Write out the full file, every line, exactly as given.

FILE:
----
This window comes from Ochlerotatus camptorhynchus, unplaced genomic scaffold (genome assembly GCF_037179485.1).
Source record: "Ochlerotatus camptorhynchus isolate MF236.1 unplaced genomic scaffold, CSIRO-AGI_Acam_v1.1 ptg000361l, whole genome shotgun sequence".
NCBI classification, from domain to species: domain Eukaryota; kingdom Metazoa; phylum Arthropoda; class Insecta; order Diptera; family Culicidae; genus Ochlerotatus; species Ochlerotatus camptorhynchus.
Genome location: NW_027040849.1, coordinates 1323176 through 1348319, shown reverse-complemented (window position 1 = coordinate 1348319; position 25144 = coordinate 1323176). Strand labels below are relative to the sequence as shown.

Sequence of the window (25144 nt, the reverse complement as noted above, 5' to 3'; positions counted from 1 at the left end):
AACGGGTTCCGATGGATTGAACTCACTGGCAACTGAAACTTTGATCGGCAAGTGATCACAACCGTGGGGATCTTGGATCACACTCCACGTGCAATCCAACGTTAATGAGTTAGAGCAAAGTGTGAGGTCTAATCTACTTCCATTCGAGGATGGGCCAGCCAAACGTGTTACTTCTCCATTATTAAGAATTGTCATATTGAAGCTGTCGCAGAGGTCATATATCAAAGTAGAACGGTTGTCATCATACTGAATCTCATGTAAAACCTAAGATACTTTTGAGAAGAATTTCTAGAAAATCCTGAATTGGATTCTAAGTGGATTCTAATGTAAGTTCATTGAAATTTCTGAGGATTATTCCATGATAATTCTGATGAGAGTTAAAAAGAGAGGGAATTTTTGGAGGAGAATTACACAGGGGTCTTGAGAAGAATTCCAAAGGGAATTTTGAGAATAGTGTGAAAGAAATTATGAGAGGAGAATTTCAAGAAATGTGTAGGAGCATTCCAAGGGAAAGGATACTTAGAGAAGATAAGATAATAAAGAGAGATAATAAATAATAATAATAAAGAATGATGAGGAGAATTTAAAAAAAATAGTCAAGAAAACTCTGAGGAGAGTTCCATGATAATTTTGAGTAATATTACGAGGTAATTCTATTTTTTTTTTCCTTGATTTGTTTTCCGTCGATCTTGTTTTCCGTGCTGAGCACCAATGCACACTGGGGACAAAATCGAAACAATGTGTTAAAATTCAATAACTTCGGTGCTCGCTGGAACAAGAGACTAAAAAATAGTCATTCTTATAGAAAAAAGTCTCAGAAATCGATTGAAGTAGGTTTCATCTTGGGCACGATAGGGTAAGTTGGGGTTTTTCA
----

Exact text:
This window comes from Ochlerotatus camptorhynchus, unplaced genomic scaffold (genome assembly GCF_037179485.1).
Source record: "Ochlerotatus camptorhynchus isolate MF236.1 unplaced genomic scaffold, CSIRO-AGI_Acam_v1.1 ptg000361l, whole genome shotgun sequence".
NCBI classification, from domain to species: domain Eukaryota; kingdom Metazoa; phylum Arthropoda; class Insecta; order Diptera; family Culicidae; genus Ochlerotatus; species Ochlerotatus camptorhynchus.
Genome location: NW_027040849.1, coordinates 1323176 through 1348319, shown reverse-complemented (window position 1 = coordinate 1348319; position 25144 = coordinate 1323176). Strand labels below are relative to the sequence as shown.

Sequence of the window (25144 nt, the reverse complement as noted above, 5' to 3'; positions counted from 1 at the left end):
AACGGGTTCCGATGGATTGAACTCACTGGCAACTGAAACTTTGATCGGCAAGTGATCACAACCGTGGGGATCTTGGATCACACTCCACGTGCAATCCAACGTTAATGAGTTAGAGCAAAGTGTGAGGTCTAATCTACTTCCATTCGAGGATGGGCCAGCCAAACGTGTTACTTCTCCATTATTAAGAATTGTCATATTGAAGCTGTCGCAGAGGTCATATATCAAAGTAGAACGGTTGTCATCATACTGAATCTCATGTAAAACCTAAGATACTTTTGAGAAGAATTTCTAGAAAATCCTGAATTGGATTCTAAGTGGATTCTAATGTAAGTTCATTGAAATTTCTGAGGATTATTCCATGATAATTCTGATGAGAGTTAAAAAGAGAGGGAATTTTTGGAGGAGAATTACACAGGGGTCTTGAGAAGAATTCCAAAGGGAATTTTGAGAATAGTGTGAAAGAAATTATGAGAGGAGAATTTCAAGAAATGTGTAGGAGCATTCCAAGGGAAAGGATACTTAGAGAAGATAAGATAATAAAGAGAGATAATAAATAATAATAATAAAGAATGATGAGGAGAATTTAAAAAAAATAGTCAAGAAAACTCTGAGGAGAGTTCCATGATAATTTTGAGTAATATTACGAGGTAATTCTATTTTTTTTTTCCTTGATTTGTTTTCCGTCGATCTTGTTTTCCGTGCTGAGCACCAATGCACACTGGGGACAAAATCGAAACAATGTGTTAAAATTCAATAACTTCGGTGCTCGCTGGAACAAGAGACTAAAAAATAGTCATTCTTATAGAAAAAAGTCTCAGAAATCGATTGAAGTAGGTTTCATCTTGGGCACGATAGGGTAAGTTGGGGTTTTTCA